clients as well as to those that connect via an intermediaty. This is
more convenient but less secure if it matters that a connection is made
using an intermediary. If you use this setting, all intermediaries must
be at release 2012.1 or higher.
Determining if specific files are being delivered from the proxy
-Zproxyverbose option with
p4 to display messages indicating whether file
revisions are coming from the proxy (p4p) or the
central server (p4d). For example:
$ p4 -Zproxyverbose sync noncached.txt //depot/main/noncached.txt - refreshing /home/p4adm/tmp/noncached.txt $ p4 -Zproxyverbose sync cached.txt //depot/main/cached.txt - refreshing /home/p4adm/tmp/cached.txt File /home/p4adm/tmp/cached.txt delivered from proxy server
Case-sensitivity issues and the proxy
If you are running the proxy on a case-sensitive platform such as UNIX,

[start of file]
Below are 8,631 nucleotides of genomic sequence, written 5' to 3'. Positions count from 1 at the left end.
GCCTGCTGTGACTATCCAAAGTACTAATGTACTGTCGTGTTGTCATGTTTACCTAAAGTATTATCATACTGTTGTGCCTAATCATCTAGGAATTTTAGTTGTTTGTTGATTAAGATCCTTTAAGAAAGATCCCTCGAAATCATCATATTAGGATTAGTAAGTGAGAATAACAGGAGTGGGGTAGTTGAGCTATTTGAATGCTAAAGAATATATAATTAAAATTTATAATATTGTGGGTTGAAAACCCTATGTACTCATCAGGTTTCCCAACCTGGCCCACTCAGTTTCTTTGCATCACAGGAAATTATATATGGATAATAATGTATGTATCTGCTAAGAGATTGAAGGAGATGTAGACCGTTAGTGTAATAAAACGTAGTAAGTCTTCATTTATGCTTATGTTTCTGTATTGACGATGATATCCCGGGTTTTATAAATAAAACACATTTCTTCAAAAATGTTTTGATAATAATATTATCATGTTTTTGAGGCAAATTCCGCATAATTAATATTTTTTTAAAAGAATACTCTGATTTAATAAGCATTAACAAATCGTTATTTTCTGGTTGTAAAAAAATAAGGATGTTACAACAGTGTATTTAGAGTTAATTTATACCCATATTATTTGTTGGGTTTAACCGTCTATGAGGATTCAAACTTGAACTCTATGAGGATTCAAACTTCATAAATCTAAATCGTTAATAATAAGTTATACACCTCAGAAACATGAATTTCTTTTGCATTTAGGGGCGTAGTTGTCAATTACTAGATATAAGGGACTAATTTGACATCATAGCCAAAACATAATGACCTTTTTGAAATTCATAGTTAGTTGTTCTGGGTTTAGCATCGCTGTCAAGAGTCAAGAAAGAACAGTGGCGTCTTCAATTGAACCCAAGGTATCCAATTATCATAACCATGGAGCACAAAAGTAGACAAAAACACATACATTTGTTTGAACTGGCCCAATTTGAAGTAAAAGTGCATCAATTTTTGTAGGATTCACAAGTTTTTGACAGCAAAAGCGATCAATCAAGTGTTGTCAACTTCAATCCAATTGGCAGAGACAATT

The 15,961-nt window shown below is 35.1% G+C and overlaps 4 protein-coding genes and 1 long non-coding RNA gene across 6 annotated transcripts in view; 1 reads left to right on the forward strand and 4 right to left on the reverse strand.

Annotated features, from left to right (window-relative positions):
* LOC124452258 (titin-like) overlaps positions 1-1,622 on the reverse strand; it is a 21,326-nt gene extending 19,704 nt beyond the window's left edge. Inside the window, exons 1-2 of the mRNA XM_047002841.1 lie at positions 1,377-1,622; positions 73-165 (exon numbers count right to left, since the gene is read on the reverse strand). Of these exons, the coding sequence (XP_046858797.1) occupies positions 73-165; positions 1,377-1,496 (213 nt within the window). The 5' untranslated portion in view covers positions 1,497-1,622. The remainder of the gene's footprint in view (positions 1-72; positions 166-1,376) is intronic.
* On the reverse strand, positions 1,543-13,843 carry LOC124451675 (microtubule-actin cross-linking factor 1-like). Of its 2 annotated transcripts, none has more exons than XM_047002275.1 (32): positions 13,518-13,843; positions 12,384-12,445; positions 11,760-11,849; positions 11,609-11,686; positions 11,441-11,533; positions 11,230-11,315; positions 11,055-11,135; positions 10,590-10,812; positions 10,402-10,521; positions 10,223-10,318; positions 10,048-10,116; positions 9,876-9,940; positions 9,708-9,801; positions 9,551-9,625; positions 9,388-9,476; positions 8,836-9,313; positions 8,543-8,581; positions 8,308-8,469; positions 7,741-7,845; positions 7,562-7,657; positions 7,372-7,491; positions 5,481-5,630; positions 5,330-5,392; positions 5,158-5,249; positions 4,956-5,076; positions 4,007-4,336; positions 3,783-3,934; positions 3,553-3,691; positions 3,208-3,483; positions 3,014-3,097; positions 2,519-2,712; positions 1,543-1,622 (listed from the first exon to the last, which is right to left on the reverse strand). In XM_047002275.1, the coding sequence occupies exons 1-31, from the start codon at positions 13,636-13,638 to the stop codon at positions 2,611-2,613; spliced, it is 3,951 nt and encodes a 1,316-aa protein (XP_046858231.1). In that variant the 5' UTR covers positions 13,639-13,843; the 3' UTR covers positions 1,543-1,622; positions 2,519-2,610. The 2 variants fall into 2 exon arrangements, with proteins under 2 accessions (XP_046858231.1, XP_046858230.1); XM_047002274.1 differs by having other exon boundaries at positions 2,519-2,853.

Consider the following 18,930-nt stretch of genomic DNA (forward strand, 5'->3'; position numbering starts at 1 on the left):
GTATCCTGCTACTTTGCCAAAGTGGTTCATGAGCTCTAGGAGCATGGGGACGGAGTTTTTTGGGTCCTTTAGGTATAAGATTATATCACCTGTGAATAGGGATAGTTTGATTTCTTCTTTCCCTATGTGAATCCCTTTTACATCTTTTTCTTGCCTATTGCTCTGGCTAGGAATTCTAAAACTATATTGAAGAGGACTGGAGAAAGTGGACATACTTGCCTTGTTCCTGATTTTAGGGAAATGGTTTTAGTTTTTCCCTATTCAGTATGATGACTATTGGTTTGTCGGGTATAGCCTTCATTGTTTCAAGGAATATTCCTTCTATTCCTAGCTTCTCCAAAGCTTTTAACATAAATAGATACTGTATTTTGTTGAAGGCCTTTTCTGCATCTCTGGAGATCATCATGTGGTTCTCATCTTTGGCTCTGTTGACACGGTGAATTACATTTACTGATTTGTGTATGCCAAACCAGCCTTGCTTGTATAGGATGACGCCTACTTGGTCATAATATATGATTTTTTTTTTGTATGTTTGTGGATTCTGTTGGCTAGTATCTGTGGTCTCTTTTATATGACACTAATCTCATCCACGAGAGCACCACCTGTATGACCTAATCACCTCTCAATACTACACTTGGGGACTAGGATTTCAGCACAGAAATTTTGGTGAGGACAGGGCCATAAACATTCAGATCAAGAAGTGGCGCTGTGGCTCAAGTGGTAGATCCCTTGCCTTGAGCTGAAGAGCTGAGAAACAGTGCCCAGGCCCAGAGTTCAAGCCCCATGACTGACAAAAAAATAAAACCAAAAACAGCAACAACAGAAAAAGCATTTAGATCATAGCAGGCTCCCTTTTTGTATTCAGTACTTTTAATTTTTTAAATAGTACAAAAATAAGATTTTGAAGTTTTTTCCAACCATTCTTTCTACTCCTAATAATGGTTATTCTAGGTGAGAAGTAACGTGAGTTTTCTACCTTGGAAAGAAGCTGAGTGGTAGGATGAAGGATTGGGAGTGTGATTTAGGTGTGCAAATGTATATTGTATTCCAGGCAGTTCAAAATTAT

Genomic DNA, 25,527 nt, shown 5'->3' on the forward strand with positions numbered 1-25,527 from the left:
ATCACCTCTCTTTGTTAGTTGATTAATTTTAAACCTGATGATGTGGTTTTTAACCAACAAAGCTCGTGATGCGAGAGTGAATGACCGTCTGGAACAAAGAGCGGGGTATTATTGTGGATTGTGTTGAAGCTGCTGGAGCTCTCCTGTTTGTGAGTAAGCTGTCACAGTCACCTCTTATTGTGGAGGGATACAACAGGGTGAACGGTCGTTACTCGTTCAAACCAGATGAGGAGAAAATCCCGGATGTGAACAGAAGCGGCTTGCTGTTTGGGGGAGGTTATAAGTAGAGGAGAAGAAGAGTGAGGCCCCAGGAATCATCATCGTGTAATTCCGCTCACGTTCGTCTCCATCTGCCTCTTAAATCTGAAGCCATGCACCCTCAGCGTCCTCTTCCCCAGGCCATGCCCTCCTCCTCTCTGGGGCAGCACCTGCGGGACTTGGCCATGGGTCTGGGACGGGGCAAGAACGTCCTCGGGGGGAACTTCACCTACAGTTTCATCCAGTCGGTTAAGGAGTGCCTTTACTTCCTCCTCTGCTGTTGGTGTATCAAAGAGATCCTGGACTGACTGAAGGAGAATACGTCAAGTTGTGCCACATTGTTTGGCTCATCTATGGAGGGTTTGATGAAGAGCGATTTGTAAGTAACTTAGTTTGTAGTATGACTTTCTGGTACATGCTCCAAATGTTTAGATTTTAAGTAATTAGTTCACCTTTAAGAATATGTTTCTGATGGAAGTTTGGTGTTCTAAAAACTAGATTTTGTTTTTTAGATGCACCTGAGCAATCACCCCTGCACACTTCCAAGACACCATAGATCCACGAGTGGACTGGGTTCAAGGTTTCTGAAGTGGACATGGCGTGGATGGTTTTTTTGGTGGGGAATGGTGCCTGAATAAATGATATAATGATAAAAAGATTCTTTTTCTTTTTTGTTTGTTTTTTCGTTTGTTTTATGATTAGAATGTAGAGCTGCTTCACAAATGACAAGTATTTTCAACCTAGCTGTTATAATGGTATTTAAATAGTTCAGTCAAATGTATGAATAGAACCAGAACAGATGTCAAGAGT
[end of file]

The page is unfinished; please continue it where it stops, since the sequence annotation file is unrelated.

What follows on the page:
and your users are submitting files from case-insensitive platforms
(such as Windows), the default behavior of the proxy is to fold case;
FILE.TXT can overwrite
In the case of text files and source code, the performance impact of
this behavior is negligible. If, however, you are dealing with large
binaries such as
.ISO images or
.VOB video objects, there can be performance issues
associated with this behavior.)
Proxy folds case; all files with the same name are assumed to be the same file, regardless of case.
Proxy folds case if, and only if, the upstream server is case-insensitive (that is, if the upstream server is on Windows)
Proxy never folds case.
After any change to
lbr.proxy.case, you must clear
the cache before restarting the proxy.
Maximizing performance improvement
Reducing server CPU usage by disabling file compression
By default, P4P compresses communication between itself and the Perforce
versioning service, imposing additional overhead on the service. To
disable compression, specify the
-c option when you
invoke p4p. This option is particularly effective if